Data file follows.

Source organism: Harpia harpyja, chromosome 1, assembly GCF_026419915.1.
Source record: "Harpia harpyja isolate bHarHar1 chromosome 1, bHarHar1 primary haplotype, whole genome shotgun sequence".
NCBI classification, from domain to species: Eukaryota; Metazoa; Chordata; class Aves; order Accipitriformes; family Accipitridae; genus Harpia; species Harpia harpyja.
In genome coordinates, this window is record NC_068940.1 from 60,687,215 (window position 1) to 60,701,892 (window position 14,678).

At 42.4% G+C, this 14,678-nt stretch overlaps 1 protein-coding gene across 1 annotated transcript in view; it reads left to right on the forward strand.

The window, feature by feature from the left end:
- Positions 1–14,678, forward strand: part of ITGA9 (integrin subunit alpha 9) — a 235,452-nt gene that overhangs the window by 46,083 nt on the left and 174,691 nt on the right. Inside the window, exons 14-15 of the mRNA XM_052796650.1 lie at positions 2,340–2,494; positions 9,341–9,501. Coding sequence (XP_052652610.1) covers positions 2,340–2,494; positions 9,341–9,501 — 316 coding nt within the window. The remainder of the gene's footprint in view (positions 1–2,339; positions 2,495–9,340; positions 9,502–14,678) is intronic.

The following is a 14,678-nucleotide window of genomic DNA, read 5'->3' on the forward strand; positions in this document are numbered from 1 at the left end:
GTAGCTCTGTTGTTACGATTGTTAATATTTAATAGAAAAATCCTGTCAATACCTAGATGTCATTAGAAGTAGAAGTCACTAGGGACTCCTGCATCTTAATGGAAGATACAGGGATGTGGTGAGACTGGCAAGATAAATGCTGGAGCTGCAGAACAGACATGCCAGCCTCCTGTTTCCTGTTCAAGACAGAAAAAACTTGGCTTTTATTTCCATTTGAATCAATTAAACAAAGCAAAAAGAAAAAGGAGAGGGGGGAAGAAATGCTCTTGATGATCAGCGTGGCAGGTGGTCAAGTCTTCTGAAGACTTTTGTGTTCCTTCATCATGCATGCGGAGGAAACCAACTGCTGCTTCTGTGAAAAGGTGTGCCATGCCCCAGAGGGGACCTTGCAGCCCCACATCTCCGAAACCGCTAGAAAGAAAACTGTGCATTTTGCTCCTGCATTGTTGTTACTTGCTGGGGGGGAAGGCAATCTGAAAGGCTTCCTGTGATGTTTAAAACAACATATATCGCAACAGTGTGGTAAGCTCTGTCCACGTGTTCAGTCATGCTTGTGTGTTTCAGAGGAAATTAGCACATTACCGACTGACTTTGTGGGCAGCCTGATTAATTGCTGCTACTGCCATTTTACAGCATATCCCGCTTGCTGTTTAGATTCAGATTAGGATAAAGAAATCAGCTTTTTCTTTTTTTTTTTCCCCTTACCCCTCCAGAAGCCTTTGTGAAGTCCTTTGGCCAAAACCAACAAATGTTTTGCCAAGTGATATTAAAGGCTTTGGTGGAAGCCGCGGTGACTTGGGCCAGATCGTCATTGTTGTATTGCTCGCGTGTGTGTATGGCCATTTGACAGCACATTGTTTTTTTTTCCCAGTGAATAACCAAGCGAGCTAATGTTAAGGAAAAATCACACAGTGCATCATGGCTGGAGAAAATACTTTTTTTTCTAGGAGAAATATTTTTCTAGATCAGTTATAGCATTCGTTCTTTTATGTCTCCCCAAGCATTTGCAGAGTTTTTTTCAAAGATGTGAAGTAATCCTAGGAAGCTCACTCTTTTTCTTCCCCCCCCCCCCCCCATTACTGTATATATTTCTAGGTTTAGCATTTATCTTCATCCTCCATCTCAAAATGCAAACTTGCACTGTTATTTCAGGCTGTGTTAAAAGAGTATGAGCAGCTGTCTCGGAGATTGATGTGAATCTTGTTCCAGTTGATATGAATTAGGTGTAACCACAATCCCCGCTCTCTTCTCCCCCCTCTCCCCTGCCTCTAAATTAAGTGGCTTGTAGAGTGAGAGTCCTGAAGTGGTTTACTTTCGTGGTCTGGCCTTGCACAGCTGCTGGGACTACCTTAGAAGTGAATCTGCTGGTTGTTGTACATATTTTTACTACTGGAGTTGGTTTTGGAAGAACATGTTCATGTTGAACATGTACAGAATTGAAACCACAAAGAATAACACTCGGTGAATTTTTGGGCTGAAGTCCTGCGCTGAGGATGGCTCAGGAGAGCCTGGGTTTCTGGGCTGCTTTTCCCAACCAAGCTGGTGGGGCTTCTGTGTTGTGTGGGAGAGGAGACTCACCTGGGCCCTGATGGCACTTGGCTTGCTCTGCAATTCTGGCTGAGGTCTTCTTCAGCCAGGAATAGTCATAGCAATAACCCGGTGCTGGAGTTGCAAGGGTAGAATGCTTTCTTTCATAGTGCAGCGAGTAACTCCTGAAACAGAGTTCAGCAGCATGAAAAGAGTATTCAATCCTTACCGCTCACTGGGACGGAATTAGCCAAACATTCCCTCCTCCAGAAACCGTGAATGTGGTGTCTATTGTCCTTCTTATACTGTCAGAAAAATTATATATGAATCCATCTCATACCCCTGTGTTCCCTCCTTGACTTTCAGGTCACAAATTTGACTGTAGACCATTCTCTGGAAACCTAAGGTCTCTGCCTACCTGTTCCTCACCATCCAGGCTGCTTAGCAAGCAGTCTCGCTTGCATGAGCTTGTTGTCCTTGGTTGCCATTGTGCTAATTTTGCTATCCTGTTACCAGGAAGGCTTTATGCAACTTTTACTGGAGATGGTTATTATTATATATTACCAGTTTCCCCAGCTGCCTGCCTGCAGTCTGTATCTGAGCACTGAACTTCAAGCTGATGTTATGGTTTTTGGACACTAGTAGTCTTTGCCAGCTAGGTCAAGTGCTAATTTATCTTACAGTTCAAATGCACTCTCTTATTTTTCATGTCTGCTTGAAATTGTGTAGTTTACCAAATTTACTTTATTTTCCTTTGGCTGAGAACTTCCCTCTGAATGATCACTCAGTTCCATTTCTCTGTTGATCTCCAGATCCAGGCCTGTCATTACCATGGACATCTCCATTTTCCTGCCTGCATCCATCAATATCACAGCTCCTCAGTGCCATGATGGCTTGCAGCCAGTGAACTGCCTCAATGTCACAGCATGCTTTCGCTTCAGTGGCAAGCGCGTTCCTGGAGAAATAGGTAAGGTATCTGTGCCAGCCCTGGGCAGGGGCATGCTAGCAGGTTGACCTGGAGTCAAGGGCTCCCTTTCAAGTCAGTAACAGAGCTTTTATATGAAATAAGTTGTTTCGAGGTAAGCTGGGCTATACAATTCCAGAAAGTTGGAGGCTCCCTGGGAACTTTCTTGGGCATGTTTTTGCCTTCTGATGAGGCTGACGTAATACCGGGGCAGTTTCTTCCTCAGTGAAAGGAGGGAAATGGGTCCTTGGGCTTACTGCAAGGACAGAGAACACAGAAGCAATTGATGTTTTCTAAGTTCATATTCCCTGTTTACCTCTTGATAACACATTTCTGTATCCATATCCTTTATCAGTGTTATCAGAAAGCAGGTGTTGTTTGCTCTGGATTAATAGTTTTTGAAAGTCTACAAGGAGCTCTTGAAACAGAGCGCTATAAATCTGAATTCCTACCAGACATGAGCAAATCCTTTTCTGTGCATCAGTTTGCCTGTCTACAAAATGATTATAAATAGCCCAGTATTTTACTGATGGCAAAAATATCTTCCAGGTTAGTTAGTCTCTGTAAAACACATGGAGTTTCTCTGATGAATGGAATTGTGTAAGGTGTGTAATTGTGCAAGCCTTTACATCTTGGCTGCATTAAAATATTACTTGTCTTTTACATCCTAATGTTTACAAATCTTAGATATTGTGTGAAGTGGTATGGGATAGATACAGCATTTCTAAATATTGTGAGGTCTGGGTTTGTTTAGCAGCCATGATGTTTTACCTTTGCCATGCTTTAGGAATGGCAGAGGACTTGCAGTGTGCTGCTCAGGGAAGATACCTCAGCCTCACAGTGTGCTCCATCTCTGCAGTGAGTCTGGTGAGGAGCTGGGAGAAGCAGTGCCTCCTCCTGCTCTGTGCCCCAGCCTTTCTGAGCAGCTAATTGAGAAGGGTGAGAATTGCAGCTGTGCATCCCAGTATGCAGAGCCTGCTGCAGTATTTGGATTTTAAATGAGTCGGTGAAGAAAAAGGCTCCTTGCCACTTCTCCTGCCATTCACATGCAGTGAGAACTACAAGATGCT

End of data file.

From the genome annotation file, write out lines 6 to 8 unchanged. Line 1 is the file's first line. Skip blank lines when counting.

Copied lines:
The window, feature by feature from the left end:
- Positions 1–14,678, forward strand: part of ITGA9 (integrin subunit alpha 9) — a 235,452-nt gene that overhangs the window by 46,083 nt on the left and 174,691 nt on the right. Inside the window, exons 14-15 of the mRNA XM_052796650.1 lie at positions 2,340–2,494; positions 9,341–9,501. Coding sequence (XP_052652610.1) covers positions 2,340–2,494; positions 9,341–9,501 — 316 coding nt within the window. The remainder of the gene's footprint in view (positions 1–2,339; positions 2,495–9,340; positions 9,502–14,678) is intronic.

The following is a 14,678-nucleotide window of genomic DNA, read 5'->3' on the forward strand; positions in this document are numbered from 1 at the left end: